I find myself surrounded by negativity. In 2017, we love to focus on how bad things are, and there’s no shortage of places to point. Presidents, protests, petty grievances. It seems as if one of our central pleasures is talking about all of the things that upset us. We are addicted to it. I am addicted to it. It’s almost as if I feel the need to have my own list of grievances ready at all times, so that whenever I get into a conversation with someone else about “the world” and what they see wrong with it, I will then have my own contributions.
“Can you believe . . . ”
“Did you see where . . . ”
“Not to mention . . . ”
The above ellipses represent the people, events, and daily occurrences that fill up our laundry list of the various ways we see our cities and our country and our world going in directions of which we do not approve, of the people around us acting in ways we do not understand. I heard lots of this over my Thanksgiving break, and I added my fair share of the complaining. The world is an increasingly scary and messed up place, according to all of us.
But then I see things like this:
This is not the first time that a professional athlete has given an autographed item to a fan in a wheelchair. I know very little about Leonard Fournette. For all I know, he has all sorts of off-the-field issues. Or maybe he’s a respected player who does great things for his community. I don’t know if he kneels during the national anthem, and I don’t know if he has relatives that are veterans. I have no idea. I don’t care. Regardless of who he is, what he stands for, or the reasons for his actions, the moment in that video speaks volumes because of the look in the fan’s face when he realizes that this player is actually signing his cleats and then giving them to him. He can’t believe it is actually happening. And the look on his face is priceless. It is pure joy. If you didn’t see it, watch the video again, and pay close attention around the 18 second mark. This is the look of natural, unadulterated human bliss. It is a miracle.
This face reminds me that the choice to talk about all of the things that scare or worry me in the world is just that: a choice. These things are there. Human beings screw things up, and that will never change. This means that there will always be things in the world that leave people hurting and broken. Cruelty exists. Neglect exists. Vindictiveness and ignorance and selfishness and jealousy and apathy exist. We all know this, and yet somehow we continue to talk about them as if they are new, or as if we are the first ones to diagnose these problems. As if all of a sudden we realize that people act in ways that are not productive or helpful to others, thus necessitating we sit around, talk about it, and then do absolutely nothing except continue the cycle: 1) See; 2) Judge; 3) Complain.
This video reminds me that this is not the only option, that there is another choice we can make. Joy is waiting around every corner, and happiness is always at our fingertips. I do not mean that we can magically snap our fingers and make ourselves happy. This is not possible. But we can, at any point in time during our daily routines, make other people happy. This is what the football player did in the video. It took very little on his part. He gets cleats for free. He did not pay for that Sharpie, and he did not have to ask permission from his coach to take a second to walk over to the sidelines. All-in-all, this took him about 45 seconds and a few extra steps. But the outcome for the guy that got the cleats is worth everything. Getting these cleats doesn’t mean he’s going to get out of the wheelchair, or that his relationships in life are all of a sudden better, or that his life is suddenly going to turn in a different direction. But in that moment at the 18 second mark, he is, to his core, happy. And this type of happiness can only result from someone else making the choice to make it happen. The football player made a simple choice, and that choice created this beautiful, life-affirming moment.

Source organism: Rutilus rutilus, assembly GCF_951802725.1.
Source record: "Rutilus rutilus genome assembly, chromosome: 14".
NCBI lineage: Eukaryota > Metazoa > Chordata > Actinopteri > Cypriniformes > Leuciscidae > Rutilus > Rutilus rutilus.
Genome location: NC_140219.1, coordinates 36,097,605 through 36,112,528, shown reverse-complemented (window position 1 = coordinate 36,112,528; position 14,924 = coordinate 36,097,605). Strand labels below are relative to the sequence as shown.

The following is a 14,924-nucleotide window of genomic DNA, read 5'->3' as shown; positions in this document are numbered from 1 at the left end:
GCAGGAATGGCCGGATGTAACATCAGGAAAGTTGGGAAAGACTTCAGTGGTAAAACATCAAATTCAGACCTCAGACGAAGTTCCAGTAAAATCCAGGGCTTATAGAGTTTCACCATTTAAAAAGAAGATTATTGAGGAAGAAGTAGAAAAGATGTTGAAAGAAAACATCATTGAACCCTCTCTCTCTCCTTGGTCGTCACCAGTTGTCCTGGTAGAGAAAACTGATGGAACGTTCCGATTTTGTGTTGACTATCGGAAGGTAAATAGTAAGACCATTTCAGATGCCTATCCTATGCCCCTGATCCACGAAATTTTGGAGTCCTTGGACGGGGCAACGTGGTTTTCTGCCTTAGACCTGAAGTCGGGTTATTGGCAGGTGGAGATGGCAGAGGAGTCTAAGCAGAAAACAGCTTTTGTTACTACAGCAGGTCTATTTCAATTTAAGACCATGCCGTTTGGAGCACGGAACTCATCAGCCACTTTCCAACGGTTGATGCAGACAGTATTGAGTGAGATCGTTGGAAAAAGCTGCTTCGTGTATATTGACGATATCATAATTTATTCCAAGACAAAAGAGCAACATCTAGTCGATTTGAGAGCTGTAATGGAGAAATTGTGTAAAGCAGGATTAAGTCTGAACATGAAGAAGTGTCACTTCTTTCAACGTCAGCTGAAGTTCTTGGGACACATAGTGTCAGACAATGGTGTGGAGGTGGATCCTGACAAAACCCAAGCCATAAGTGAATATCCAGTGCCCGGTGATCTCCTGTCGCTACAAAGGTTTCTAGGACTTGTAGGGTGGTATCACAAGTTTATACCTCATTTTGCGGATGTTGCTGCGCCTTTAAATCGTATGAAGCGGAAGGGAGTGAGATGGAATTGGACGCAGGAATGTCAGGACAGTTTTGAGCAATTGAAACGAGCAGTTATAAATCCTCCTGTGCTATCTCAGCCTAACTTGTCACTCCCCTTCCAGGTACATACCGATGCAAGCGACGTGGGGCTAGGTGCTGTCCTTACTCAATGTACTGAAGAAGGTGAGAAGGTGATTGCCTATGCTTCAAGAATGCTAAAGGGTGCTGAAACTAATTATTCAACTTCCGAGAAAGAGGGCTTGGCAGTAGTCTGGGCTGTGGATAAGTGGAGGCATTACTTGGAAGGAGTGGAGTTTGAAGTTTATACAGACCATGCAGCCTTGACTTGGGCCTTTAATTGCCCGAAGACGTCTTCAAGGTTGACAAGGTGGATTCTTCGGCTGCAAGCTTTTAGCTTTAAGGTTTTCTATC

I can do this. It will not make me a hero, nor will it really even change my own life all that much. But what’s stopping me from making someone else’s day better tomorrow? Why not do something like this football player did? In the big scheme of “the world,” I have very little influence. It is minuscule and inconsequential in the context of “problems” and “issues.” But I can make someone else happy tomorrow. I can say something to someone that they do not expect, a compliment or a comment that affirms their sense of self worth. I can purchase lunch for someone. I can send a text to someone I haven’t spoken to in a long time, letting them know I am thinking about them and that I care. I can tell someone that she is beautiful, or that he is more intelligent than he gives himself credit for, or that their friends are lucky to know them.
This football player in the video displayed great power: the power to create joy for another person. We all have this power. We all should live for moments where we create looks on people’s faces like the one the guy in the video makes. I don’t know if I can think of a better goal in this negativity-addicted world: to try, every single day, to do what I can to see that look on someone else’s face.
I probably won’t do it. Instead, I’ll get mad about another sexual harassment story on Reddit, or I’ll spend 15 minutes complaining about the struggling state of higher education, or I’ll complain to a colleague about something Trump said.
Why spend time making joy when I could sit back and complain about this joyless world? It’s so much easier to complain than it is to try and solve. In the meantime, I’ll just have to wait for more videos of someone else doing that good work for me.